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Many refugee children and adults struggle with psychological problems. The childrens’ poor mental and social situations place great demands on the parents. Mothers especially describe a very exhausting daily life, and have their own psychological difficulties and stress. Cultural tradition may create patterns and behaviour which can be difficult to change. Parents want guidance in parenting skills. Most of all, they want time to be parents for their children. This is difficult combined when with participation in the introduction program.
Autonomiens betydning og vilkår ved ambulante akutteam – en teoretisk analyse
Med utgangspunkt i politiske beslutninger relatert til utviklingen av nye tjenester innen psykisk helsevern, er ambulante team etablert ved flere av de 78 distriktspsykiatriske sentrene i Norge. Å jobbe ambulant utfordrer tjenesteytere på flere områder, blant annet kunnskapsgrunnlaget de baserer seg på. Spørsmålet er om det er mulig å utøve en mer brukerinvolvert tjeneste uten for mye fokus på system og standardiserte rutiner, når et menneske får hjelp i sitt eget hjem i stedet for å bli lagt inn i en akuttpost. Forskning viser at mennesker med egenerfart psykisk krise opplever økt mestring og egenkontroll (autonomi) i møte med ambulante akutteam. I denne artikkelen vil vi drøfte hvordan autonomi, som et relasjonelt fenomen mellom bruker og tjenesteutøver, kan bli realisert i praksis. Dette drøftes også i relasjon til rammebetingelser som kan begrense klinisk autonomi, og dermed også hemme forutsetningene for utøvelse av en human og brukerfokusert tjeneste.
The significance and conditions of autonomy in relation to crisis resolution home treatment teams
The Norwegian Health Directorate targets the creation of ambulant home treatment teams in all 78 DPS units in Norway. This is seen not only as a new way of organizing services in the mental health field, but also as a new way of thinking which implicates an effort from the providers to involve users and next of kin in clinical decisions and the handling of crises. In this article we challenge the knowledge base for this kind of practice, and the necessary framework conditions. Research in this field shows that people who have received help at home for a mental health crisis, experiences increased feelings of coping and autonomy. It seems that a central premise for this is an experience of respected subjectivity and agency. We discuss how autonomy, as a relational phenomenon between user and provider, can be realized in practice. One problem can be framework conditions which foster standardization of practice and reduce the provider's clinical autonomy and, unintentionally, restrain the users’ autonomy.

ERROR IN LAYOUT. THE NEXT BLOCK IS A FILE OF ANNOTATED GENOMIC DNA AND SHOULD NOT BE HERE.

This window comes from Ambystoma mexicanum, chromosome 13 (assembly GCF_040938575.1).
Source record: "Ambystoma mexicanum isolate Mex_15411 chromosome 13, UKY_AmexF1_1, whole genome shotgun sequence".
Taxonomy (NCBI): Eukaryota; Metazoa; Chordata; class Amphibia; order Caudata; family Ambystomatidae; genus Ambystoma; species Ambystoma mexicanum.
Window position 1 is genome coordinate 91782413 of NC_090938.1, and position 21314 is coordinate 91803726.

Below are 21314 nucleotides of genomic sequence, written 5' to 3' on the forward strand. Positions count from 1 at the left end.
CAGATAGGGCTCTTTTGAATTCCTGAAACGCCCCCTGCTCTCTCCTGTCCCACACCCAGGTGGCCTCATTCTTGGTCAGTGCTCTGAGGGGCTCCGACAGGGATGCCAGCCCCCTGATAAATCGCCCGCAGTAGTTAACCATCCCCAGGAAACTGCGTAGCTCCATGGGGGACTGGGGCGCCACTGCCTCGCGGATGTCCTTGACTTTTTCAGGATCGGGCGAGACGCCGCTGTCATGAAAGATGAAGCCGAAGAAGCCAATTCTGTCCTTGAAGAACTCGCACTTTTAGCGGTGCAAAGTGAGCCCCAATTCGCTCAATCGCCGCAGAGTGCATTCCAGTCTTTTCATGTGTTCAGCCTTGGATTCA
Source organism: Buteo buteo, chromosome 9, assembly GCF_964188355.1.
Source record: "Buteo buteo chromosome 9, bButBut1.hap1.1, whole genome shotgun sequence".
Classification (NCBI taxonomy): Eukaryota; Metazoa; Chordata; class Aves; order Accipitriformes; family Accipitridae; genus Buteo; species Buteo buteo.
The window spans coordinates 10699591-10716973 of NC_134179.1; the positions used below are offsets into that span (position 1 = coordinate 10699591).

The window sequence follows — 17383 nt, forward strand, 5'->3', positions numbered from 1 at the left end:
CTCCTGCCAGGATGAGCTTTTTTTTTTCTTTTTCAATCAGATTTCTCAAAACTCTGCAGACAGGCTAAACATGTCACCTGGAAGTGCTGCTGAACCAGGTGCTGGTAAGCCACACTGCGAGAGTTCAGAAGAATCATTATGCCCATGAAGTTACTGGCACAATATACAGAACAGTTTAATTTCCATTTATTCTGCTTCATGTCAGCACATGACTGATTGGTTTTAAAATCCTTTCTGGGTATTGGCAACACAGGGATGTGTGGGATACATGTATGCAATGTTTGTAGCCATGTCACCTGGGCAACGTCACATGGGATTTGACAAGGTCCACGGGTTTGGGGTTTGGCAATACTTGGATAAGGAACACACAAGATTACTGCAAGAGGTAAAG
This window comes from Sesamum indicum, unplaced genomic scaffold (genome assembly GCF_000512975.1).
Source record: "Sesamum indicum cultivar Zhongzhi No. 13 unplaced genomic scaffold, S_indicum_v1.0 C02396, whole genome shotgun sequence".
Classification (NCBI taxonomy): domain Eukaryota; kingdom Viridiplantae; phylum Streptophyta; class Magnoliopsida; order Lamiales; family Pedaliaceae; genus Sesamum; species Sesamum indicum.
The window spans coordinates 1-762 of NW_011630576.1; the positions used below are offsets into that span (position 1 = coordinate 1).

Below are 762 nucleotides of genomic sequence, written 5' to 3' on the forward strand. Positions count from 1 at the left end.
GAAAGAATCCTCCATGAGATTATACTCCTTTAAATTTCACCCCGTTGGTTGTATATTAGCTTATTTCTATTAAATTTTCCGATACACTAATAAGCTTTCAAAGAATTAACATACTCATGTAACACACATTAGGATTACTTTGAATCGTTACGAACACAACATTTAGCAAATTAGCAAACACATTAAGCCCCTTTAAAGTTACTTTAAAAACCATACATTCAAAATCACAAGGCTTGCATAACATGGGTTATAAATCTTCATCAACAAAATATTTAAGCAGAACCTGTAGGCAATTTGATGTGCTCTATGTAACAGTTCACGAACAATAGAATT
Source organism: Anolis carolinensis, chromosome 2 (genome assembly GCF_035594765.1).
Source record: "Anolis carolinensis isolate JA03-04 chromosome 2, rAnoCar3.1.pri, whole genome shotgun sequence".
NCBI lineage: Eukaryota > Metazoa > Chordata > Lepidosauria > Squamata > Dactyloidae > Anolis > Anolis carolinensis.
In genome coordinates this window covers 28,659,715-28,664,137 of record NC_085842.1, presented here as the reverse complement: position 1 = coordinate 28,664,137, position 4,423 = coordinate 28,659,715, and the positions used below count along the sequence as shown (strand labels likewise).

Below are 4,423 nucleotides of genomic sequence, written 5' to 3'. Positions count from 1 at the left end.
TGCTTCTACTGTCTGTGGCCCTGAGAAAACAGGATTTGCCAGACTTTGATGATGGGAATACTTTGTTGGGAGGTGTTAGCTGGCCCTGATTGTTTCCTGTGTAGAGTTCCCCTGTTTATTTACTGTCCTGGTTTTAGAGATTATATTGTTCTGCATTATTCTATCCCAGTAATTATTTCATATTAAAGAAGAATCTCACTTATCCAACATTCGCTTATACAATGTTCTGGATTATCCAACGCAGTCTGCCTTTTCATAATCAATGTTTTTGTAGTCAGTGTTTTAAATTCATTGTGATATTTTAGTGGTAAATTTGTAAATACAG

Expressive arts therapy is a resource-oriented form of group psychotherapy where one views the art piece as it presents itself in a phenomenological context. The art product is accepted as it is; there is no interpretation, but it is viewed and shared. To be seen by others through the art piece, can increase self-confidence and self-acceptance. Expressive arts group therapy integrates and shapes experiences, recollections and emotions that cannot be verbalized directly. This article defines group-oriented expressive arts therapy, the group members, the specific structure of the group and its goal. The results are based on written evaluations and personal interviews of the group members, discussed through theory and recent research results in the field of the expressive arts. The article is based on two years of group therapy at Vinderen Psychiatric Heath Care, Diakonhjemmet Hospital.
The purpose of this article is to describe central aspects of the evidence movement, discuss the hierarchy of evidence and to relate the discussion on evidence based practice (EBP) by using a concrete example, namely co-operative research in the practical field conducted by the Institute of Mental Health and Society, Hedmark University College. We consider that this research milieu can be regarded as one of many examples of how the intentions of the Plan of Action can be pursued and developed further. In several ways the Plan of Action was a ground-breaking step towards achieving a more holistic and qualitative support for people with mental health disabilities. The EBP movement has proposed a working model which is supposed to lead to the best possible help that society can provide for vulnerable groups, including persons with mental health disabilities. This article argues that scientific knowledge, professional expertise and users' experiences, views and wishes should be valued equally – and should serve as a basis when making decisions about treatment and care of individual patients (situated evidence). Concerning the legitimacy hierarchy of evidence, we argue against the one-sided prioritization of RCT studies, and hold that a variety of data collection methods and modes of analyses could and should be used – and that they should be complementary to each other.
This article is based on experiences of a clinical social worker in a psychiatric outpatient clinic for adults. It is about a practice where the intention is not only to discover the client`s emotional and conditional experiences, but also their bodily experiences. Psychomotor physiotherapy and mindfulness are presented as two perspectives that give attention to the phenomenon of presence. In the article this will be illustrated in the encounters with two clients. Working with their own presence, both the client and the therapist become aware of and understand the connection between experiences of life, pain and feelings. The experiences of being present in the relationship, may in this way promote attention in itself and acceptance of what is, and extend the clients self-narratives.